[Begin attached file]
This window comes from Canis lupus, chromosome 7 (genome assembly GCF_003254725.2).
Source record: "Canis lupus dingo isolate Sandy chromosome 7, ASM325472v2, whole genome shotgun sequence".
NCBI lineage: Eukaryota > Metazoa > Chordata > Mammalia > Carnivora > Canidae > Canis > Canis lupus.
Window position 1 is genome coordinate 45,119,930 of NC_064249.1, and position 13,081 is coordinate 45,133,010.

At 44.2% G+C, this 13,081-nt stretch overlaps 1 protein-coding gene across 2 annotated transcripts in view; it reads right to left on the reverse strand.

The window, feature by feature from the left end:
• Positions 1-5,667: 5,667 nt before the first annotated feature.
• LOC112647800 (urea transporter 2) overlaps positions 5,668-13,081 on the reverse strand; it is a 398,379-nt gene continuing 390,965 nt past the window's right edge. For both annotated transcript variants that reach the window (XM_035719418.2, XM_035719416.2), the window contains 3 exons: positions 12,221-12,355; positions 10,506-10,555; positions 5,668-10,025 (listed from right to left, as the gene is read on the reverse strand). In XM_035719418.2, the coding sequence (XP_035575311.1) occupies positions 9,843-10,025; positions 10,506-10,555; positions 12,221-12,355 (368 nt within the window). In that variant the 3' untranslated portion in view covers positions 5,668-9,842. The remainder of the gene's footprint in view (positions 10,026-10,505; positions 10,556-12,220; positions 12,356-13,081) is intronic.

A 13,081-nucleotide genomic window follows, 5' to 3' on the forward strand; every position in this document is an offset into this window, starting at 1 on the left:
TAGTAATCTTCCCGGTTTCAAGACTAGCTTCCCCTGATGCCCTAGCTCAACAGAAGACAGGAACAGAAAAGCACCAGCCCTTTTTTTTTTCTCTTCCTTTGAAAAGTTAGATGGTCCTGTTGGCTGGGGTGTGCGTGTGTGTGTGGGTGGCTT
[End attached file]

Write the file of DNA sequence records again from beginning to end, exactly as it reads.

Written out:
This window comes from Canis lupus, chromosome 7 (genome assembly GCF_003254725.2).
Source record: "Canis lupus dingo isolate Sandy chromosome 7, ASM325472v2, whole genome shotgun sequence".
NCBI lineage: Eukaryota > Metazoa > Chordata > Mammalia > Carnivora > Canidae > Canis > Canis lupus.
Window position 1 is genome coordinate 45,119,930 of NC_064249.1, and position 13,081 is coordinate 45,133,010.

At 44.2% G+C, this 13,081-nt stretch overlaps 1 protein-coding gene across 2 annotated transcripts in view; it reads right to left on the reverse strand.

The window, feature by feature from the left end:
• Positions 1-5,667: 5,667 nt before the first annotated feature.
• LOC112647800 (urea transporter 2) overlaps positions 5,668-13,081 on the reverse strand; it is a 398,379-nt gene continuing 390,965 nt past the window's right edge. For both annotated transcript variants that reach the window (XM_035719418.2, XM_035719416.2), the window contains 3 exons: positions 12,221-12,355; positions 10,506-10,555; positions 5,668-10,025 (listed from right to left, as the gene is read on the reverse strand). In XM_035719418.2, the coding sequence (XP_035575311.1) occupies positions 9,843-10,025; positions 10,506-10,555; positions 12,221-12,355 (368 nt within the window). In that variant the 3' untranslated portion in view covers positions 5,668-9,842. The remainder of the gene's footprint in view (positions 10,026-10,505; positions 10,556-12,220; positions 12,356-13,081) is intronic.

A 13,081-nucleotide genomic window follows, 5' to 3' on the forward strand; every position in this document is an offset into this window, starting at 1 on the left:
TAGTAATCTTCCCGGTTTCAAGACTAGCTTCCCCTGATGCCCTAGCTCAACAGAAGACAGGAACAGAAAAGCACCAGCCCTTTTTTTTTTCTCTTCCTTTGAAAAGTTAGATGGTCCTGTTGGCTGGGGTGTGCGTGTGTGTGTGGGTGGCTT